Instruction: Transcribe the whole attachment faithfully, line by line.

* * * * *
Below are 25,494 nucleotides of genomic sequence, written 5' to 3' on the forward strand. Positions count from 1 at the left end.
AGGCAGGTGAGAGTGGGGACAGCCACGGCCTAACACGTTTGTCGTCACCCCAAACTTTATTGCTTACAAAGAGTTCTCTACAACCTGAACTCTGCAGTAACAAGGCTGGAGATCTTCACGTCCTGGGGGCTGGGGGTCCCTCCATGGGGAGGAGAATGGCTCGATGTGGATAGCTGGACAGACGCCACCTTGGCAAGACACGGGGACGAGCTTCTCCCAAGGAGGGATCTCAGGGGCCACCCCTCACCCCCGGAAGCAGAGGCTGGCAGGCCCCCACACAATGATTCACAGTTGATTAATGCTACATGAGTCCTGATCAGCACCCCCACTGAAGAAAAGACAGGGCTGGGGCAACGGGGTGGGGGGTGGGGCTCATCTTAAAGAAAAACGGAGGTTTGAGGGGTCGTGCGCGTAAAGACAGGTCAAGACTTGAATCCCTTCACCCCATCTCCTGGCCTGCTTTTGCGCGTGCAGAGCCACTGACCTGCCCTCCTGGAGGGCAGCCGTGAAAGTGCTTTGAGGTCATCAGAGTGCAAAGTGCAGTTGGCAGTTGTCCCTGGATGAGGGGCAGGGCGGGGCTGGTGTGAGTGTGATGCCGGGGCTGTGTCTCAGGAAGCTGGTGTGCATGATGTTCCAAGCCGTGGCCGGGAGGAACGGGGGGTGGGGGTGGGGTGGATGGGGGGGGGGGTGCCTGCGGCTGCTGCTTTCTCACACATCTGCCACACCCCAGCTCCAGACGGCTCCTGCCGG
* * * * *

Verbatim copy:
Below are 25,494 nucleotides of genomic sequence, written 5' to 3' on the forward strand. Positions count from 1 at the left end.
AGGCAGGTGAGAGTGGGGACAGCCACGGCCTAACACGTTTGTCGTCACCCCAAACTTTATTGCTTACAAAGAGTTCTCTACAACCTGAACTCTGCAGTAACAAGGCTGGAGATCTTCACGTCCTGGGGGCTGGGGGTCCCTCCATGGGGAGGAGAATGGCTCGATGTGGATAGCTGGACAGACGCCACCTTGGCAAGACACGGGGACGAGCTTCTCCCAAGGAGGGATCTCAGGGGCCACCCCTCACCCCCGGAAGCAGAGGCTGGCAGGCCCCCACACAATGATTCACAGTTGATTAATGCTACATGAGTCCTGATCAGCACCCCCACTGAAGAAAAGACAGGGCTGGGGCAACGGGGTGGGGGGTGGGGCTCATCTTAAAGAAAAACGGAGGTTTGAGGGGTCGTGCGCGTAAAGACAGGTCAAGACTTGAATCCCTTCACCCCATCTCCTGGCCTGCTTTTGCGCGTGCAGAGCCACTGACCTGCCCTCCTGGAGGGCAGCCGTGAAAGTGCTTTGAGGTCATCAGAGTGCAAAGTGCAGTTGGCAGTTGTCCCTGGATGAGGGGCAGGGCGGGGCTGGTGTGAGTGTGATGCCGGGGCTGTGTCTCAGGAAGCTGGTGTGCATGATGTTCCAAGCCGTGGCCGGGAGGAACGGGGGGTGGGGGTGGGGTGGATGGGGGGGGGGGTGCCTGCGGCTGCTGCTTTCTCACACATCTGCCACACCCCAGCTCCAGACGGCTCCTGCCGG